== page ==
Art Basel, the centerpiece of Europe’s summer art market calendar, has postponed its June edition in Switzerland until September as a result of the coronavirus pandemic.
Health concerns permitting, the 50th Art Basel will now take place Sept. 17-20, with preview days on Sept. 15-16. More than 280 galleries from 35 countries are slated to participate.
“We thank our galleries for the support and understanding of our highly complex decision to postpone the fair,” Marc Spiegler, global director of Art Basel, said in a statement Thursday. “We hope that the situation improves swiftly, and we will work closely with our exhibitors to deliver a successful fair in September.”
“We all expected it,” said Richard Nagy, a London-based Art Basel exhibitor. “It’s hard to tell if it’s the right thing to do. There are going to be a lot of people hurting by then.”
The fair, would provide a much-needed injection of revenue for Art Basel’s beleaguered Swiss-based parent company MCH, whose finances have been hurting in recent months. Exhibitor and attendance numbers have been declining at its flagship Baselworld watch fair, the company’s main income-earner, and in February MCH postponed the edition scheduled for April 30, because of the pandemic. (Bulgari and other watch brands are organizing a rival event.)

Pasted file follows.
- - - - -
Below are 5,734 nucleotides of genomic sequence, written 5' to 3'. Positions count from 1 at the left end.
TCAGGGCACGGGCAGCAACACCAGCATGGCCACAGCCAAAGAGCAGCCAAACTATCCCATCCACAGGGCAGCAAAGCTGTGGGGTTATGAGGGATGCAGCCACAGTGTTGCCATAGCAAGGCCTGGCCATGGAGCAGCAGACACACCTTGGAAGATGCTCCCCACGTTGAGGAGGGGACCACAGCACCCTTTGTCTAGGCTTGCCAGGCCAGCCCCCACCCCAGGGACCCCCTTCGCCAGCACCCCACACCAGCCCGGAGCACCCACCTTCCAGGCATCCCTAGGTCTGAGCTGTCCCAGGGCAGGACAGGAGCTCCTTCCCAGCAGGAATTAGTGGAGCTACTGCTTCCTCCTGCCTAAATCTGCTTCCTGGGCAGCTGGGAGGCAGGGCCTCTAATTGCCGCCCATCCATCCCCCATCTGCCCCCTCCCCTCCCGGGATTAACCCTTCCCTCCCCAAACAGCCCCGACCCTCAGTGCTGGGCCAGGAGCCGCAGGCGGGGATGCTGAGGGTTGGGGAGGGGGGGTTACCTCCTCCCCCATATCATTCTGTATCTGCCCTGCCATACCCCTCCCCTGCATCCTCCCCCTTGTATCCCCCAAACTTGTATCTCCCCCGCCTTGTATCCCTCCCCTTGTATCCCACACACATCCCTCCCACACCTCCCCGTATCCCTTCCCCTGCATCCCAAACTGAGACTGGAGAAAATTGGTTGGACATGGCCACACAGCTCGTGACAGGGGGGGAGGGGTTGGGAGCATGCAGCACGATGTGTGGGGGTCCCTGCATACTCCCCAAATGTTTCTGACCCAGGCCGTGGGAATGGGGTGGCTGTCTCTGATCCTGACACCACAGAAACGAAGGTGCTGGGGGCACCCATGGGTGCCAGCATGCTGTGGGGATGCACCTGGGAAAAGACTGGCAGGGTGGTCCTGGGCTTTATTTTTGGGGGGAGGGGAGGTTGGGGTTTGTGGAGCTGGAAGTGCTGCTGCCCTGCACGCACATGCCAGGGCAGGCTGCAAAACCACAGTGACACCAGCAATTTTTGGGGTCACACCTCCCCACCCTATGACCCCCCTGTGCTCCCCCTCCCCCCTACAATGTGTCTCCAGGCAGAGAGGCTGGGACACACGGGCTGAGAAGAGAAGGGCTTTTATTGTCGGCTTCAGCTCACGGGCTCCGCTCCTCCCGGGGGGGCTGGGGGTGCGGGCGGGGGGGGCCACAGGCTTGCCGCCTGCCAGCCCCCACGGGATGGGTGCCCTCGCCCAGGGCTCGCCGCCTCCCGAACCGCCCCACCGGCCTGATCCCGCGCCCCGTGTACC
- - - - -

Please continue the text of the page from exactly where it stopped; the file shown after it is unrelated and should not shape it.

Art Basel Hong Kong, Asia’s biggest international art fair, was also canceled last month. The event, which takes place in March, transferred to a digital platform, with online viewing rooms. Exhibitors were typically charged only 25 percent of their booth fee for participating in the fair.
On Thursday, shares in MCH Group AG were priced at 13.40 francs on the SIX Swiss stock exchange, a decline of 55 percent of the stock’s price in December.
The pandemic has effectively shut down the bricks-and-mortar art trade. Frieze New York, Art Cologne and Masterpiece London fairs are among the raft of significant events to have been canceled or postponed. Hundreds of galleries have either temporarily closed or reverted to “by appointment only” arrangements. They are struggling to do business as best they can through digital platforms.
“It’s hard to sell anything online at the moment other than new works by blue-chip contemporary artists,” said Fergus McCaffrey, a New York-based gallerist who is a regular Art Basel exhibitor. He described his sales from Art Basel Hong Kong’s online rooms as “very modest.”
“But September is a pretty open moment; it could work, but people are going to be very cautious,” Mr. McCaffrey said.
Art dealers have become increasingly dependent on fairs, which in 2019 contributed about 45 percent of the value of their sales, according to the latest annual Art Basel & UBS Art Market Report. In 2010 they contributed 30 percent of equivalent sales, according to the report.
Dealers have also pointed out that the fair’s final days coincide with Rosh Hashana (Sept. 18-20), which is likely to be a complication for some visitors and exhibitors.
But others are just enthused by the prospect of Europe’s art market coming to life again. “The postponement is very sensible,” said Philip Hoffman, founder and chief executive of the Fine Art Group, a London-based consultancy.
“It’s an awful time for the art trade,” Mr. Hoffman added. “By then clients will want to spend money.”